Learning that Endures

How many of us remember the atomic number of Oxygen? Who can name all the halogen gasses? When did the first Panipat battle occur? What is the formula for calculating the volume of a cone? What is the difference between ‘its’ and ‘it’s’?

We all sat in Science, Social Studies, Math and Language classes all through school. Yet today as adults, we can’t recall much of what we learned in school. What then did we learn in school?

In today’s world, knowledge is free. Or almost free. Basic web searches can give us facts about virtually anything we want to know. Any of the questions above can be answered by ‘googling’ on one’s smartphone in a matter of seconds.

If the only thing teachers teach is factual knowledge, then all that effort will have been in vain. Students will barely remember any of it- at most till their next exam. While factual knowledge is necessary to pass exams, it can’t be the only reason for kids to attend school, especially since all that knowledge will be forgotten in short order.

Forgotten in all the exam fever and tension about completing the syllabus is learning that endures. This is the learning that endures beyond school. What remains of Science class after all the periodic tables and chemical equations are forgotten? What remains of History class after all the dates and dynasties are forgotten? What remains of geography class after all the rivers and mountain peaks are forgotten? What remains of Math class after all the quadratic roots and volume formulae are forgotten?

If the answer is that nothing remains, it’ll have been a wasted educational career for both student and teacher. If a Science education does not create a scientific temper in students, if a humanities education doesn’t impart a strong critical reasoning faculty, if a decade of Math education doesn’t provide a strong foundation for applied skills, what then is the usefulness of such an ‘education’?

College bound students definitely need all the factual learning. It is the springboard to college and career. Any student capable of college is also somewhat capable of self-taught ambient learning (learning that endures). But not every student goes to college; there are several students for whom factual learning is merely incidental, and who would benefit from some ‘real’ learning.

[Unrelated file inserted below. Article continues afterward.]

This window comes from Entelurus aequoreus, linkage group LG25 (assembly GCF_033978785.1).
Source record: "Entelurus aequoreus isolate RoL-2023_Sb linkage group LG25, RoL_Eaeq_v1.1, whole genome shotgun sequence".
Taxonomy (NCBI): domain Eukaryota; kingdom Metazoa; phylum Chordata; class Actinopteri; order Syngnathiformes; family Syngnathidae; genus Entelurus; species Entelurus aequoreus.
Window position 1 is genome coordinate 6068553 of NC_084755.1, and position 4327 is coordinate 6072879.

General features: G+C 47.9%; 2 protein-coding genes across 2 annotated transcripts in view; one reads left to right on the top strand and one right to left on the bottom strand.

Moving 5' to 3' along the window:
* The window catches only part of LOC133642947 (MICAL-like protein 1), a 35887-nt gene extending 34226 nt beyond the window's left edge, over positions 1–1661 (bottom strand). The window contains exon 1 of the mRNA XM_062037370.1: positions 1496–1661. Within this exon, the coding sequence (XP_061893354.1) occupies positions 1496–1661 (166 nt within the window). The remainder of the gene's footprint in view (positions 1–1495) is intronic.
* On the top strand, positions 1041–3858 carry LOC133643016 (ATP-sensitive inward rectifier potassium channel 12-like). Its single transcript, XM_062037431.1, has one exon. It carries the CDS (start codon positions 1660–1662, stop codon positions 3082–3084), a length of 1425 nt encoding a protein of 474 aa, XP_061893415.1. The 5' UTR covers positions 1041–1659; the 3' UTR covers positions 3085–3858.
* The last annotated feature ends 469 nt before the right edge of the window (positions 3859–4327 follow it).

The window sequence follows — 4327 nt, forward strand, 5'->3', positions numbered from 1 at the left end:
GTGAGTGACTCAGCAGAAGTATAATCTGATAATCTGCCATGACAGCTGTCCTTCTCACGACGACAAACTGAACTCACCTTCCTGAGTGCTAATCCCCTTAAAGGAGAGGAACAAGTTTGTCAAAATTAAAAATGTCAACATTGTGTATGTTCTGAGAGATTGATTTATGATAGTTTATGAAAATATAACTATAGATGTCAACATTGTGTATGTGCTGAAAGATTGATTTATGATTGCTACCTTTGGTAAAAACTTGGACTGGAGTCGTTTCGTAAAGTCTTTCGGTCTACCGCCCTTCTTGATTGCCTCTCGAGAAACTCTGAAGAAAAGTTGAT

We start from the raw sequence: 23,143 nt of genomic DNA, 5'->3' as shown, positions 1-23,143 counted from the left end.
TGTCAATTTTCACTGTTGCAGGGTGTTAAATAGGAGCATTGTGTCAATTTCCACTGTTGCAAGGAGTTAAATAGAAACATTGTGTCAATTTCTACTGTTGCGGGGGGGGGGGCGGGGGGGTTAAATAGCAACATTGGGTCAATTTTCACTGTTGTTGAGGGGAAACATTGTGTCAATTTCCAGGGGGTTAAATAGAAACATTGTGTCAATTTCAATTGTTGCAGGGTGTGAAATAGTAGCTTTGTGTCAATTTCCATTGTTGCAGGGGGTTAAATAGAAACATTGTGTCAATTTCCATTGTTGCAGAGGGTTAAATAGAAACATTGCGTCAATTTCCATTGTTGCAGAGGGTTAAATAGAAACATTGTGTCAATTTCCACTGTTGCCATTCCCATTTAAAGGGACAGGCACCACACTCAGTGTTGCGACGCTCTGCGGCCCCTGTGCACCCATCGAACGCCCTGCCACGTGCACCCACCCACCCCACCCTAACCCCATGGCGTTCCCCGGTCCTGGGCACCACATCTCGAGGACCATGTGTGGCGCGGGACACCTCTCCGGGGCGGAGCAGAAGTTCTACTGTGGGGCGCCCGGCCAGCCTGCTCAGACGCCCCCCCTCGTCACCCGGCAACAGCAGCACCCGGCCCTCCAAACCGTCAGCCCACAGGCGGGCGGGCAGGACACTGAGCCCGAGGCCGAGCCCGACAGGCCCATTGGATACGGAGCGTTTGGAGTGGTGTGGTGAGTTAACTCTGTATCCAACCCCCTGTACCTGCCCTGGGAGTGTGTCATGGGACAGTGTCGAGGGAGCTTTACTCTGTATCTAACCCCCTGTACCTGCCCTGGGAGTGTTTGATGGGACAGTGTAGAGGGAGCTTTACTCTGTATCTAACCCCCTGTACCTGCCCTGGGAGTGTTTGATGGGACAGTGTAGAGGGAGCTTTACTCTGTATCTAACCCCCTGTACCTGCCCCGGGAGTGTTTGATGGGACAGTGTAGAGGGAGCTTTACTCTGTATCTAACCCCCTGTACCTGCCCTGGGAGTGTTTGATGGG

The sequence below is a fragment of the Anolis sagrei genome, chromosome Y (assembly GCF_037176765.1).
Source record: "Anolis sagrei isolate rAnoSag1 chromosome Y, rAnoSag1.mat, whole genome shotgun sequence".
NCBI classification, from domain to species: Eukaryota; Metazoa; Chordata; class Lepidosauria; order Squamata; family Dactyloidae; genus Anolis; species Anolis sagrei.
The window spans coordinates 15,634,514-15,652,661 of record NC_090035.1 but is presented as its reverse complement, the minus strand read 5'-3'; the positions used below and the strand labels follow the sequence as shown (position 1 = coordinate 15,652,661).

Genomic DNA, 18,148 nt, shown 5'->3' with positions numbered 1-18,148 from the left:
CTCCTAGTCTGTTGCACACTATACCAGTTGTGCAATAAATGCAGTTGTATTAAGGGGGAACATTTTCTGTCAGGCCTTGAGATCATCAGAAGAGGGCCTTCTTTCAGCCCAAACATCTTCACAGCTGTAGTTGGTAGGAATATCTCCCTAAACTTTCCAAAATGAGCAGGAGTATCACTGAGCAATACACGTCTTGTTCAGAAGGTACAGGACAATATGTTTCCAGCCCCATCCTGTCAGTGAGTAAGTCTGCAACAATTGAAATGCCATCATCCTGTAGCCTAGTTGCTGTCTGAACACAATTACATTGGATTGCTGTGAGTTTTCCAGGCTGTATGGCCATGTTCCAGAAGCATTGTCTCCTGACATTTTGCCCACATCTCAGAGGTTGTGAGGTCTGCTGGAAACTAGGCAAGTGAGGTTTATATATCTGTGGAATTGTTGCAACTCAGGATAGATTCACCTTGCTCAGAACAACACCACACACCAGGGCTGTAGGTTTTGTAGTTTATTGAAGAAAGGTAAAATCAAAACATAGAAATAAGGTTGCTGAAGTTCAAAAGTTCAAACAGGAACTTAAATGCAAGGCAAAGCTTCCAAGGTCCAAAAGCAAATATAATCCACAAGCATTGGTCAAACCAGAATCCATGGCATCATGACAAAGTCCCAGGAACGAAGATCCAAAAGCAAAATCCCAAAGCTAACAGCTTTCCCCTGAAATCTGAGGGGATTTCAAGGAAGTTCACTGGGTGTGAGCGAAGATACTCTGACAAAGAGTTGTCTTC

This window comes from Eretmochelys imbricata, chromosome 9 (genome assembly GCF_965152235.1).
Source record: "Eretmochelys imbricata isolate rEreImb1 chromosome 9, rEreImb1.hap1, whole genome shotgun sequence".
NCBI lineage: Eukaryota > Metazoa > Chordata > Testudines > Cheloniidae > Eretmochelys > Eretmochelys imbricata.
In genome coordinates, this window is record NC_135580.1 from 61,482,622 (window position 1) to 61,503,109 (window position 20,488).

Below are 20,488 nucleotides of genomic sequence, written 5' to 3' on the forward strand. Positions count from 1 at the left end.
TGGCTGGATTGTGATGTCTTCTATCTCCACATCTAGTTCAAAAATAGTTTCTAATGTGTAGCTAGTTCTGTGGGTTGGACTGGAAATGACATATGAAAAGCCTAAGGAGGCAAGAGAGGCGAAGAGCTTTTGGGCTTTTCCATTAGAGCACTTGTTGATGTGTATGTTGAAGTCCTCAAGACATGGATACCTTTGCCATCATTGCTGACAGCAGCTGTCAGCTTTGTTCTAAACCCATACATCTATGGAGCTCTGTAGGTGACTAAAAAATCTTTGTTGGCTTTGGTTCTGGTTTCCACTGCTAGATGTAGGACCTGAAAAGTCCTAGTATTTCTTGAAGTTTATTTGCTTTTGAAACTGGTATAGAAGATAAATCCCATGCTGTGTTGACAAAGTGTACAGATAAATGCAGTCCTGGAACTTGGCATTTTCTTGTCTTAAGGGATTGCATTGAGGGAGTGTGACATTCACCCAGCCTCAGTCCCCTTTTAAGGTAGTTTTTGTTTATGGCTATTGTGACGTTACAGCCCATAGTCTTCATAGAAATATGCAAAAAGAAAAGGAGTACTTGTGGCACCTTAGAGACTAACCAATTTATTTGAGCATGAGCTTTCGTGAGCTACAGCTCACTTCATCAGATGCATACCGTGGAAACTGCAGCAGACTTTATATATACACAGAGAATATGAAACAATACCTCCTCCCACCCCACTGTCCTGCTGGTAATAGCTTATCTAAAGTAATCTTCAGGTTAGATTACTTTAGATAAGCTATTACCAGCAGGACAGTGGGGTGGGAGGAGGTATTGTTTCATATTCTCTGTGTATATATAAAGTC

So what is the difference between academic schooling and learning that endures? “When we do attempt to measure learning, the results are not pretty. US researchers found that a third of American undergraduates demonstrated no significant improvement in learning over their four-year degree programs.” (http://www.businessinsider.com/universities-should-ban-powerpoint-it-makes-students-stupid-and-professors-boring-2015-6?IR=T) This clearly implies that whatever is being taught in the classroom is not necessarily ‘learning’; and I agree.

Then what is learning? What did they measure for this study? “They tested students in the beginning, middle and end of their degrees using the Collegiate Learning Assessment, an instrument that tests skills any degree should improve –  analytic reasoning, critical thinking, problem solving and writing.” (http://www.businessinsider.com/universities-should-ban-powerpoint-it-makes-students-stupid-and-professors-boring-2015-6?IR=T)

Our education system needs to focus on learning that endures in addition to short term exam skills in order to create a useful and relevant education for the next generation.

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